Don't know if many of you are wrestling fans...I am and found this article about Kurt Angle and Shawn Stasiak's diet and training routine and thought i'd post it in case anyone would care to read it....

Kurt Angle grazes the cover of this month's edition of Physical Magazine. The following is the cover story on Angle, which is titled Surviving a Smackdown:


When a pro wrestler breaks a glass pitcher in his opponent’s face — who responds by smacking him with a garbage can lid — is this an out-of-control brawl? No way. These guys are just following the script. Script? In wrestling? I mean, we all know that it’s staged, but scripted?

Sure. “It’s like a soap opera. You have attitudes, you have lines,” says Kurt Angle, the current World Wrestling Federation champion and a 1996 Olympic gold medalist. Now he’s on the road 20 days a month for the WWF.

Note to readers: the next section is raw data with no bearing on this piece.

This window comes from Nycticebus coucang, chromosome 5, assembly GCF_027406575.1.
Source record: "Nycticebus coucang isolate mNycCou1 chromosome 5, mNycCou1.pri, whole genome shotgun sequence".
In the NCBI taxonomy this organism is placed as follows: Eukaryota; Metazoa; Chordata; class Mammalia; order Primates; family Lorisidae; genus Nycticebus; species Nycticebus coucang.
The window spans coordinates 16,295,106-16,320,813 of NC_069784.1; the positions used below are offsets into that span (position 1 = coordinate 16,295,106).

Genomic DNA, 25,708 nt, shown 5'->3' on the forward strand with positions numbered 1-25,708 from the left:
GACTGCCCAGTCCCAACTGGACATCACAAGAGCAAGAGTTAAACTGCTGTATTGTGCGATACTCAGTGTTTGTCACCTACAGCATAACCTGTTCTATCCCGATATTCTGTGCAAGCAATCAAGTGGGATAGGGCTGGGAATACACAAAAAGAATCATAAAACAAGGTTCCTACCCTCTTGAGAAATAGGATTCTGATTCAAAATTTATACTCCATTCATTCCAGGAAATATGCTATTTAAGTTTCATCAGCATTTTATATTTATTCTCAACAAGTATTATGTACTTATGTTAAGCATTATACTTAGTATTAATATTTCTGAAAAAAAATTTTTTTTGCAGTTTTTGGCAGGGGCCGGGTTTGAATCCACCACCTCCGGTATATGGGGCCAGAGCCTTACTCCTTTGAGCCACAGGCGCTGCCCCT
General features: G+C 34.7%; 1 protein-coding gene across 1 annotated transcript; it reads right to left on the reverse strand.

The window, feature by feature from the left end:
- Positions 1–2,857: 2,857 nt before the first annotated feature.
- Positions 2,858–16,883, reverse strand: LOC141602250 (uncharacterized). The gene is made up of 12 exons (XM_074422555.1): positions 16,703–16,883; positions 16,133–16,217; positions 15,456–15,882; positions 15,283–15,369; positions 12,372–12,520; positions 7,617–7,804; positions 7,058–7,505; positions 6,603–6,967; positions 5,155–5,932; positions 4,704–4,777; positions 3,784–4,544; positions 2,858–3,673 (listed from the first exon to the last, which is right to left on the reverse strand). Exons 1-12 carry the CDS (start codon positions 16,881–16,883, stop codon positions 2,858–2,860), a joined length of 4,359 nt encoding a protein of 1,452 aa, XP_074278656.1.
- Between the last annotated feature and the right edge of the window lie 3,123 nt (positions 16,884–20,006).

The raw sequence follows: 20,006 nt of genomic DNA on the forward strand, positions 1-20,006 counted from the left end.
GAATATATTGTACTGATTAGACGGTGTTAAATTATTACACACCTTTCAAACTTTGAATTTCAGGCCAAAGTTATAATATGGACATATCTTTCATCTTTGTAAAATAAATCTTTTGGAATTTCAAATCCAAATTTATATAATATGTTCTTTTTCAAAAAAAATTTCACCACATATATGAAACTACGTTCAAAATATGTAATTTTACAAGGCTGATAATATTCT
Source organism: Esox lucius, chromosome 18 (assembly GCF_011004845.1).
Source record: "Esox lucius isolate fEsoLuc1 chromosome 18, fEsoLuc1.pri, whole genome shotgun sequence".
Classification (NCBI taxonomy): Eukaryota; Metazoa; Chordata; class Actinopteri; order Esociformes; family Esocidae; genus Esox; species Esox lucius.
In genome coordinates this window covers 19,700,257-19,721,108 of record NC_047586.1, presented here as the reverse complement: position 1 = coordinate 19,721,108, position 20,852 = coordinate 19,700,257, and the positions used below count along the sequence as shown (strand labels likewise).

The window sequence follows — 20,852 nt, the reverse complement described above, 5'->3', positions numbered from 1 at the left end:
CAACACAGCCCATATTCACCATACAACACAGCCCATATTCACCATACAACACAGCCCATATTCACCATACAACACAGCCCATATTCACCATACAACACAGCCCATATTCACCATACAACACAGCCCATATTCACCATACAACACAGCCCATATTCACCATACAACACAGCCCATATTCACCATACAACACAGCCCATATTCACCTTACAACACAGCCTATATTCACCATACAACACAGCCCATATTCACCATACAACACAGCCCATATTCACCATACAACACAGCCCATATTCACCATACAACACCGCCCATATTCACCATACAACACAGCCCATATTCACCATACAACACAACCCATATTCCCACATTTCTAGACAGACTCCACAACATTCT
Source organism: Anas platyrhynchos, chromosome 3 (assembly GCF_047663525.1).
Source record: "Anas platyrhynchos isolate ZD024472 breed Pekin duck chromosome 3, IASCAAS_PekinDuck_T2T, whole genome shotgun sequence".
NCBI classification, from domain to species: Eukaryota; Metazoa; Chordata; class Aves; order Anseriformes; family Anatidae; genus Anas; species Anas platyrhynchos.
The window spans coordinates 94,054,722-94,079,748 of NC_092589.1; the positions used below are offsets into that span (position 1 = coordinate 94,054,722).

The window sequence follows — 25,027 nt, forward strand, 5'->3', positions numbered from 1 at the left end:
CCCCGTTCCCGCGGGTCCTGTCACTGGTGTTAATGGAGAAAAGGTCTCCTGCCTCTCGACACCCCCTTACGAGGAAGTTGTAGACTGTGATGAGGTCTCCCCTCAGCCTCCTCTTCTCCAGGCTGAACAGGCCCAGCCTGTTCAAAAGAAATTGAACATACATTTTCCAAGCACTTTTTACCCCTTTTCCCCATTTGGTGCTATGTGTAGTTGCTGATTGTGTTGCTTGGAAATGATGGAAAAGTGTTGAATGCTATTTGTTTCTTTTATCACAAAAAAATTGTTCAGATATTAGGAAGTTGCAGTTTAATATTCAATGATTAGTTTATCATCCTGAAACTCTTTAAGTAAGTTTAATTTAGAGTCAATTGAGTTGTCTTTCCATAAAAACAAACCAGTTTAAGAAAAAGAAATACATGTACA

Owned since 1982 by Vince McMahon, the WWF claims half a billion global TV viewers every week, in addition to enormous crowds at live events. The WWF’s official catchword is attitude, and there’s no doubt that the scripted characters and the half-naked women have attitude to spare!

Shawn Stasiak, who’s 6’ 4” tall and weighs about 250 lb, played a WWF character called Meat. “I’d come out with two or three girls, and I was supposed to be this kind of boy-toy. The line was that I was losing my matches because I was low on energy — you know, the girls were wearing me out, so I was winning out of the ring but not in the ring!”

WWF champion Kurt Angle doesn’t mind telling you that he is a serious athlete.